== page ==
People fail to understand the power of expertise.
In my personal experience, it is more visible in some situations than in others. My academic background, as you see from my personal pages, is one of natural sciences and of engineering. One thing which frustrates me to no end is how averse the Western community is to science topics. I can understand individuals being good at a particular topic; but an entire society? Ignorance on such a scale is a symptom of many types of ignorance our society condones.
However, on the other side of the coin, I noticed people in our society are willed to be well versed in the other social sciences and the humanities. It’s a given in our society: everyone has an opinion on historical politics, how to fix the economy, and why social ills exist, or what to do to fix them.
I intend to rail against both types of ignorance.
What started this little tirade? One of my Morehouse brothers shared a thought-provoking essay on my Facebook news feed, which spoke about the reality of poverty. The essay writes about unfortunate cognitive truths about the lack of accepting poverty in our society. If we accept poverty, though, and make it a part of our knowledge, then we should do something about it.
I understand the mindset, as it is one I’ve been through as well. Growing up in an upper-middle class community with one of the greatest public school systems in the United States, with parents who are lawyers, and an education fully paid for by scholarships puts me squarely in the category of Western privilege. Because of these circumstances, I felt it made sense to devote my research and career to issues which help the impoverished.
But, here’s where the mistake of the commons seeps in. There are a lot of mistaken assumptions with what the article says, and it felt too wrong not to deconstruct them.
The article, in building an argument, uses the statement: “If you actually believed that you could save a human life for $2,500, how would you act from now on?” The statement is used to build a willing coalition to understand the present pressing issue of poverty. This, I have no problem with; what is an issue, however, is the assumption that all poverty requires is your $2500 and an intent to donate. Using a single example of malaria medication as a cost for saving a life is a GROSS oversimplification. Some interventions might cost pennies on the dollar from Western donors; some would cost hundreds of thousands of dollars to help a few people. Any development official worth her or his salt understands the first step to solving a poverty entangled issue is to frame the context.
Another issue is the complexity of poverty. In a class on my campus, a representative from the International Fund for Agricultural Development introduced me to the Cynefin Framework, developed by Dave Snowden. The theory aims to compartmentalize events, situations, and scenarios into one of five different categories, dependent upon the enmeshing of causes and effects. By acknowledging the correct context of the situation, one can act accordingly in addressing the problems. For instance, problems with complicated contexts, solvable with expertise and deep understanding, should not be approached with basic problems solving skills, which aim to fix bureaucratic processes and layman categorization.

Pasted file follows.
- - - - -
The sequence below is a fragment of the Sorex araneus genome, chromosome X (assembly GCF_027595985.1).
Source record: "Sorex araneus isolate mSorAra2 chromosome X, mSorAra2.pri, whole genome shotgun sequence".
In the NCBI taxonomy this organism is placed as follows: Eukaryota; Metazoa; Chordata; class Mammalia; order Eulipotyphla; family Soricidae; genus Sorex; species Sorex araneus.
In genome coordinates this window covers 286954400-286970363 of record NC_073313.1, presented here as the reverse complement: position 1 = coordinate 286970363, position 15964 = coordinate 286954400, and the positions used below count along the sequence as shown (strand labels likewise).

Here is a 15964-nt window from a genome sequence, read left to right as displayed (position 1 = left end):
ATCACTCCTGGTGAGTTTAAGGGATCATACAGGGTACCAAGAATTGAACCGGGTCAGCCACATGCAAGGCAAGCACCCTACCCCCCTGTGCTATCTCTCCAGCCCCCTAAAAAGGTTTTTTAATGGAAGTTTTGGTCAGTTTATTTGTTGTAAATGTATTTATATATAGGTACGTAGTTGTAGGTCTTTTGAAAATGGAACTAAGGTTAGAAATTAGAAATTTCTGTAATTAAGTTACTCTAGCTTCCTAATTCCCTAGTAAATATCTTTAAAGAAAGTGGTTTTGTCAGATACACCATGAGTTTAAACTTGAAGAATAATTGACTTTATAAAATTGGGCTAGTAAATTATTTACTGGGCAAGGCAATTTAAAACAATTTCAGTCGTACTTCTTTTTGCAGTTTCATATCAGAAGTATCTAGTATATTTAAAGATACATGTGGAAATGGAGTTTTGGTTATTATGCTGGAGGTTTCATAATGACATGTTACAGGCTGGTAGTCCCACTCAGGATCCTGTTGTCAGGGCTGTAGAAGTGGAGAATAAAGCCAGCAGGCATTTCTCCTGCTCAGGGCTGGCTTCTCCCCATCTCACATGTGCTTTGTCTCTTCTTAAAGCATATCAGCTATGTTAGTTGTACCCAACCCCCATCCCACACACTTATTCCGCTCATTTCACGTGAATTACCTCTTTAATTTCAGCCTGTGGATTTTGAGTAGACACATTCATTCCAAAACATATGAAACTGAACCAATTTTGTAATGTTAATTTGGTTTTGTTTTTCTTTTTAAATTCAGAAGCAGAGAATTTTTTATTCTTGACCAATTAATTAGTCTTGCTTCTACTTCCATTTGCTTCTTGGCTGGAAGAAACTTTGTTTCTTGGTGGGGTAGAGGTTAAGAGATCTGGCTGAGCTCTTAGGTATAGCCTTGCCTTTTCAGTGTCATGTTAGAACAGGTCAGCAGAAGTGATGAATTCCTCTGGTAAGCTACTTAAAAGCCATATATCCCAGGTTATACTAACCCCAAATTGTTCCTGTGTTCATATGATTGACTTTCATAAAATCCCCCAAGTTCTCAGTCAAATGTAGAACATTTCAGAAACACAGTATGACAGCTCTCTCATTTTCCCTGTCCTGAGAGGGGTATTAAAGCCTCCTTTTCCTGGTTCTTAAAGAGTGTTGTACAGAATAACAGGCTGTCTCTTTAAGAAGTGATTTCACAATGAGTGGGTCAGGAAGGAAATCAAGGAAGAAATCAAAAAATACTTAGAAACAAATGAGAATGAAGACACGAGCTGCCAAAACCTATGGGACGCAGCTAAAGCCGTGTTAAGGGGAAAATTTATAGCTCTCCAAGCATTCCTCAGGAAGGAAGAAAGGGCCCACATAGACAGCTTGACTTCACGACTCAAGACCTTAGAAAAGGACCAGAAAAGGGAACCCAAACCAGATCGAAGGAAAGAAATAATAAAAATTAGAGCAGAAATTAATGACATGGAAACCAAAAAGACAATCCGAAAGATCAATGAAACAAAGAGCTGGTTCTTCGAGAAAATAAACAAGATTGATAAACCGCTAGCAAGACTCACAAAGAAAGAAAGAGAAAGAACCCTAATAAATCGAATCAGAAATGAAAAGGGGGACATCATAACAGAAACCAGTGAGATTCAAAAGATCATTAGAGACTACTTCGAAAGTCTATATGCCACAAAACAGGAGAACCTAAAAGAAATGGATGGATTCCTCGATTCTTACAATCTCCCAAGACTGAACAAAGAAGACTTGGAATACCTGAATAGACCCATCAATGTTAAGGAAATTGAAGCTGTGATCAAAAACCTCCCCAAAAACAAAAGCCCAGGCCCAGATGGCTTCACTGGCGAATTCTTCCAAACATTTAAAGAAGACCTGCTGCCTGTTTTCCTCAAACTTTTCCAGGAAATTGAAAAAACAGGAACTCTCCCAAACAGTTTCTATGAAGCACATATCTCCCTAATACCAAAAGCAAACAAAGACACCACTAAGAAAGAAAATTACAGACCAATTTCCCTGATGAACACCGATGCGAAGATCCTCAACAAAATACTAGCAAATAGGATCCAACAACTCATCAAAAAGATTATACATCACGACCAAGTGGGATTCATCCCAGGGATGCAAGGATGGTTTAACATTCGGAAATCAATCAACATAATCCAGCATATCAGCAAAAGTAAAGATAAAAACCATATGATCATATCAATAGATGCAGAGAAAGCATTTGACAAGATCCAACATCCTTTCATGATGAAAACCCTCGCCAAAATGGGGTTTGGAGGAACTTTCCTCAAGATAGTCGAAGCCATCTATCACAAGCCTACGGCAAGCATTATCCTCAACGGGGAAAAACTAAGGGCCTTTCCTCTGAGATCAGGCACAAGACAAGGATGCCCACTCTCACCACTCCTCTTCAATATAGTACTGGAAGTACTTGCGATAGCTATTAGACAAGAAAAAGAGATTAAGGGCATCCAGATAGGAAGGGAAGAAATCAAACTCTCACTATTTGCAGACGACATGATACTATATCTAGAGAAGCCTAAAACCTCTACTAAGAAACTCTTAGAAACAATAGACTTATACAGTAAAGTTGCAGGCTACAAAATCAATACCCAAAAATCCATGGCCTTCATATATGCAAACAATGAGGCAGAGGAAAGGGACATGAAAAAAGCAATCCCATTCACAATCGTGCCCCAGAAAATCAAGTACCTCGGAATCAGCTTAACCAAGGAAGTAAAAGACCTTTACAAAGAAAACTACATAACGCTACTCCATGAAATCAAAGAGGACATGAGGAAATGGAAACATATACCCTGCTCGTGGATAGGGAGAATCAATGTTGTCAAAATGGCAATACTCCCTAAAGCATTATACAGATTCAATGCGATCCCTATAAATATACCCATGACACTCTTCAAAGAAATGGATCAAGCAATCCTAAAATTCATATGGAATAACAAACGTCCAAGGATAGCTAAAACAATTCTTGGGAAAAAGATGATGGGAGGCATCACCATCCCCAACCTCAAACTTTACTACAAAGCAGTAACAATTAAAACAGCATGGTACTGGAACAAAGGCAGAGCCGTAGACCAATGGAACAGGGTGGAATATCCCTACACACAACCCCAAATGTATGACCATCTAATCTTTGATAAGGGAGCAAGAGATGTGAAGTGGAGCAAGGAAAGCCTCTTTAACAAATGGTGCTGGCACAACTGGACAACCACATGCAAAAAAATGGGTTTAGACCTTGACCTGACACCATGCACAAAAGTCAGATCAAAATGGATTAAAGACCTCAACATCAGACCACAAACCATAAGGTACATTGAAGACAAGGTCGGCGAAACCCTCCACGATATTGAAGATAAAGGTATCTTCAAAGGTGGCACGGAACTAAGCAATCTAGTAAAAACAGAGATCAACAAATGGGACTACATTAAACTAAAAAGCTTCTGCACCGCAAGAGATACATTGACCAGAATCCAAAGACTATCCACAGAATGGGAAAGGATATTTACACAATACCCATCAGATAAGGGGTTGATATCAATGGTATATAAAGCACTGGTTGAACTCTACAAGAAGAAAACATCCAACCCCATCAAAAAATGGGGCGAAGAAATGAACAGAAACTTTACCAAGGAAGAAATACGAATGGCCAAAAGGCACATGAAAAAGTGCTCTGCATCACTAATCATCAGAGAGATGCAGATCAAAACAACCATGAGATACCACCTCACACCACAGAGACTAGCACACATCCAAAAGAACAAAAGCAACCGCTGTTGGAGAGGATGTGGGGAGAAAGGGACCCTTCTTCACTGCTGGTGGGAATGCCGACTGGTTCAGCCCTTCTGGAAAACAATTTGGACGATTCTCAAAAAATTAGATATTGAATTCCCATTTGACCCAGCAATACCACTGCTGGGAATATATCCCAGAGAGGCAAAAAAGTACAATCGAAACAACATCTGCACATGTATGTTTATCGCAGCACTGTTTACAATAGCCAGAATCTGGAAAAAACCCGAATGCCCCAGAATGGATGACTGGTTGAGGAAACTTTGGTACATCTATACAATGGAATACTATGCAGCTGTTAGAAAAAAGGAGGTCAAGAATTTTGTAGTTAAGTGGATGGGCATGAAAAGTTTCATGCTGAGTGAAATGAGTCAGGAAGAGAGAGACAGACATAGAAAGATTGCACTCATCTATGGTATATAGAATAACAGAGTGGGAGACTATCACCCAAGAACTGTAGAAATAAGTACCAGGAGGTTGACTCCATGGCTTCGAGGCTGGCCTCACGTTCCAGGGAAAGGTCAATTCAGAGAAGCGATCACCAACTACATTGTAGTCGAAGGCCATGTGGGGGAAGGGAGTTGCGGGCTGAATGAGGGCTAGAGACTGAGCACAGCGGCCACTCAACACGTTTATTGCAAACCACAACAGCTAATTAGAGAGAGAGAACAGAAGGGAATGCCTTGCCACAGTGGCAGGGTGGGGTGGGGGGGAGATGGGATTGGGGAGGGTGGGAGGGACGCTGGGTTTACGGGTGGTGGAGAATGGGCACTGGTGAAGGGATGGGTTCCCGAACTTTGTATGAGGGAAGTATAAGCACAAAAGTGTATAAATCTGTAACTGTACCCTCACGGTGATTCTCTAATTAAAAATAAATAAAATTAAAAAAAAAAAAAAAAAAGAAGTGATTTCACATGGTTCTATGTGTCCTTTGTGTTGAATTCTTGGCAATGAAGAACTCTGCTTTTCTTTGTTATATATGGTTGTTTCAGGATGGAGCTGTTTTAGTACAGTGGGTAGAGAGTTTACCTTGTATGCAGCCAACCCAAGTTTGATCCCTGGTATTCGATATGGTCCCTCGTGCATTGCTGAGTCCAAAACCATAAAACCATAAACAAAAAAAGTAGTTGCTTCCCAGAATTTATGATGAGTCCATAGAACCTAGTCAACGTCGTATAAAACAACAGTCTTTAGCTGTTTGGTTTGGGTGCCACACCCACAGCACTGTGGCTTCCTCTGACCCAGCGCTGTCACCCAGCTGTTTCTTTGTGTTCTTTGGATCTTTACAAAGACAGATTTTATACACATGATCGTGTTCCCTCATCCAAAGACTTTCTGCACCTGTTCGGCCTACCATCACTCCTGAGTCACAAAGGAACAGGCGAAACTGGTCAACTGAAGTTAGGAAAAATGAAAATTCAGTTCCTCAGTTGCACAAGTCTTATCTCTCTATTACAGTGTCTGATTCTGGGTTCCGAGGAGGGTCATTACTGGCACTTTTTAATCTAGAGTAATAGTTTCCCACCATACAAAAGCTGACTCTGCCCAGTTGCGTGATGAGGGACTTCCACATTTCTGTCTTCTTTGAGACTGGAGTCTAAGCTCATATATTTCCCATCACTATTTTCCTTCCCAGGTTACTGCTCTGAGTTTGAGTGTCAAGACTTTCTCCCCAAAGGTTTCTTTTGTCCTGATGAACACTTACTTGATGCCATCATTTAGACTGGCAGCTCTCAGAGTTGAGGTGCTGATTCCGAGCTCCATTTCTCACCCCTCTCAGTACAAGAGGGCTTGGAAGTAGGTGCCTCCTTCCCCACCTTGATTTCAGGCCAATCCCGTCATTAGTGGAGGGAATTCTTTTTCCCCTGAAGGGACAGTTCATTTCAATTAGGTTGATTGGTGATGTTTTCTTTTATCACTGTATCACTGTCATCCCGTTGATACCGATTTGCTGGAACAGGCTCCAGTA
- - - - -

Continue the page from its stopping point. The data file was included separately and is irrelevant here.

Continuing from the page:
In short, poverty is a complex problem. If Western consumers could solve it by contributing $2500 more dollars to their favorite non=governmental organizations, it would have been solved by now. America spends over 200 billion (with a B) to charities annually, more than corporations, foundations, and bequests combined. Believe me, the money is there. The amount of money funneling into international development as a whole isn’t the problem; it is how it is used.
Another important point to be made is not about the argument, but about the focus. The expatriate community does much to focus on abject poverty overseas, and while doing so, communities fail to acknowledge the dark shadow of domestic poverty. If you haven’t seen the current scale of inequality, it’s literally stunning, to both the average citizen and to economics experts.
Interestingly, many laypeople believe domestic concerns of poverty should be solved either through market mechanisms or through policies of wealth redistribution and economic safety nets, but overseas poverty should be attacked with non-governmental institutions with powerful advertisement campaigns and overseas donations. Such a reality seems awfully paradoxical and patriarchal, doesn’t it?
Now, let me explain something. In no way do I mean to assume, or detract from, Bath’s expertise; his website on Ordinary Gentlemen says he used to be a business school professor, and his interests are in “philosophy of science and cognition”. In fact, that’s what his poverty article focuses upon. However, the labeling of poverty as something like a personal issue makes two big mistakes: 1) It turn the focus upon the affluent, instead of the poor, and 2) it re-pressures our community to act on a topic in a way that seems helpful, but isn’t in reality.
With all that being said, I reemphasize: Expertise counts for something. Everyone can, and should help, but before that, the passionate should learn why things are the way they are. If you want to help with poverty, learn the history of poverty, at least on a basic scale. Learn what has been tried, what is being tried now, and what the average person can do to help. The most important thing, however, is that we keep focus. If the main protagonists of poverty remediation are the privileged, like they are in many other spheres of influence, then we have already failed.